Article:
Another piece added to the mix in Warzone is the new Requisition system. This new system has been infused into almost every mode of Halo 5: Guardians but is really focused on enhancing Warzone. As a Warzone match progresses a player earns Req points to be used to purchase weapons, vehicles, or upgrades when spawning into a match. Players use Req Cards to do this. The more powerful the weapon or vehicles is, the more Req points it will cost. This creates a balance that forces players to decide to maybe pass on some lower tier equipment early on to later spend more Req points to gain more powerful equipment later into the match. It creates a flow to each match that overall seems fun and balanced

The one glaring issue however with the Req system is the way in which these Req cards are obtained. Packs of cards are obtained by using a form of currency that is gained from doing just about anything in Halo 5: Guardians. Playing any mode will net you some amount of currency to buy the packs. Like collectible trading cards, you never know what cards you’re going to get in each pack. I must admit that it is fun to open the packs and see what cards you’re lucky enough to get, but when these cards can only be used once ever it quickly becomes an issue in Warzone. For me, this created a bit of ‘gamer anxiety’ because I didn’t want to waste cards during a match if I didn’t need to. Couple in with that the fact that these packs can be purchased with real money via Xbox Live and it created a system that on its surface is new and fun but can felt a bit game breaking when I was clearly on the wrong side of someone who has spent some money for packs.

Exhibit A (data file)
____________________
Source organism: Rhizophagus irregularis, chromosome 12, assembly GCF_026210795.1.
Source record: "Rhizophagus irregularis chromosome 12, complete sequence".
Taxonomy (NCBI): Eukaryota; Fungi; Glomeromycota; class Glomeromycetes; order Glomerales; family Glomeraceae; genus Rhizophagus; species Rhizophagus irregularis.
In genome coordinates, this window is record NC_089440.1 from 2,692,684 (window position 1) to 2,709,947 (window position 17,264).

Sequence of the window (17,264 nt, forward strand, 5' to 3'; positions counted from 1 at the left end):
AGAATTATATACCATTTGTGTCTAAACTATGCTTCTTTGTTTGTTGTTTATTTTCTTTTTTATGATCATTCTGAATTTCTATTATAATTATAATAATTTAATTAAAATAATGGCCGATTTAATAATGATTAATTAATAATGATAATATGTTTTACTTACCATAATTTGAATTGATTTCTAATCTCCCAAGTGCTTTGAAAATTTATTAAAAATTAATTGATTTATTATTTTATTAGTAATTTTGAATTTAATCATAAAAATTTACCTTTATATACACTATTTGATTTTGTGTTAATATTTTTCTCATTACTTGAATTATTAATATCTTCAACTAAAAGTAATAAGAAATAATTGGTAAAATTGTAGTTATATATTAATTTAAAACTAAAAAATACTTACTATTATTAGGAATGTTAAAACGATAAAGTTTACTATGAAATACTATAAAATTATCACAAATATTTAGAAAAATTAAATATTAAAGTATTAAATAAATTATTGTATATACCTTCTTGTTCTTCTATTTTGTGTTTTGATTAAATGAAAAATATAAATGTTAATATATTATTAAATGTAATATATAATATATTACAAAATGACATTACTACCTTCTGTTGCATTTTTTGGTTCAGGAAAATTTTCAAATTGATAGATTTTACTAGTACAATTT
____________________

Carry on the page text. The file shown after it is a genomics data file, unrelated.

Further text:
With that being somewhat of a concern it doesn’t take away from the overall experience of Warzone. It is an absolute blast and is Halo at its finest. Massive maps filled with action around every corner makes it the most fun Halo experience I’ve had in years. I am absolutely addicted to this mode. It is great for those players turned off by the more competitive side of Arena because with the AI combatants being thrown into the mix, these players can just focus on them and still help their team overall. It is both a casual and hardcore mode at the same time.

Halo 5: Guardians is hands-down the best Halo has been in years. It has quickly muscled it’s way into my personal Top 3 Halo games of all-time and is surprisingly a contender for the best shooter experience of the year. 343i should be commended for being able to bring in what was great about Halo in the past but still make it feel new and modern with their own twists on the gameplay. Although it isn’t perfect, Halo 5: Guardians is fantastic and is a must own for every Xbox One owner out there.

Mark Turcotte
Mark is the host of GeekNation Gaming News and is a writer here at He is also the creator and host of Guardian Radio, a podcast dedicated to Bungie's shared world shooter Destiny.